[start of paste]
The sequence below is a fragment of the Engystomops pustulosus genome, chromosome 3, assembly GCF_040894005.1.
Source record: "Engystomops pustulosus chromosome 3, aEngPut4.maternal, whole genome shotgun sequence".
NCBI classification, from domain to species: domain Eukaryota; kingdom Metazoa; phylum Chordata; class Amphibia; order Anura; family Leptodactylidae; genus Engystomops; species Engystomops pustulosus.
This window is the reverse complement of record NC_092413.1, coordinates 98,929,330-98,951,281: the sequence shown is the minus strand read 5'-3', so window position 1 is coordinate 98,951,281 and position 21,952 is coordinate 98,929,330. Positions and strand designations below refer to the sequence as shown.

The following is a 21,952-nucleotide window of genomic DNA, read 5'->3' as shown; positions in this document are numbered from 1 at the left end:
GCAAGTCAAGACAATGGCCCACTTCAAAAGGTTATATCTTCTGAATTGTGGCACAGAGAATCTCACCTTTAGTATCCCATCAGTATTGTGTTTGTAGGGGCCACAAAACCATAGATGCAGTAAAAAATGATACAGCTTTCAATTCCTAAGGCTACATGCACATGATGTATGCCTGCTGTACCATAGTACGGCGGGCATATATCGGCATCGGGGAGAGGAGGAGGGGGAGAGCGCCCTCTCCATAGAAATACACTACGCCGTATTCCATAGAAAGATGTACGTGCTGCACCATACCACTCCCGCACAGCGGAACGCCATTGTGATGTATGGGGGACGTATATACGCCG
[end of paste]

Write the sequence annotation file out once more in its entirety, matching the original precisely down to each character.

The sequence below is a fragment of the Engystomops pustulosus genome, chromosome 3, assembly GCF_040894005.1.
Source record: "Engystomops pustulosus chromosome 3, aEngPut4.maternal, whole genome shotgun sequence".
NCBI classification, from domain to species: domain Eukaryota; kingdom Metazoa; phylum Chordata; class Amphibia; order Anura; family Leptodactylidae; genus Engystomops; species Engystomops pustulosus.
This window is the reverse complement of record NC_092413.1, coordinates 98,929,330-98,951,281: the sequence shown is the minus strand read 5'-3', so window position 1 is coordinate 98,951,281 and position 21,952 is coordinate 98,929,330. Positions and strand designations below refer to the sequence as shown.

The following is a 21,952-nucleotide window of genomic DNA, read 5'->3' as shown; positions in this document are numbered from 1 at the left end:
GCAAGTCAAGACAATGGCCCACTTCAAAAGGTTATATCTTCTGAATTGTGGCACAGAGAATCTCACCTTTAGTATCCCATCAGTATTGTGTTTGTAGGGGCCACAAAACCATAGATGCAGTAAAAAATGATACAGCTTTCAATTCCTAAGGCTACATGCACATGATGTATGCCTGCTGTACCATAGTACGGCGGGCATATATCGGCATCGGGGAGAGGAGGAGGGGGAGAGCGCCCTCTCCATAGAAATACACTACGCCGTATTCCATAGAAAGATGTACGTGCTGCACCATACCACTCCCGCACAGCGGAACGCCATTGTGATGTATGGGGGACGTATATACGCCG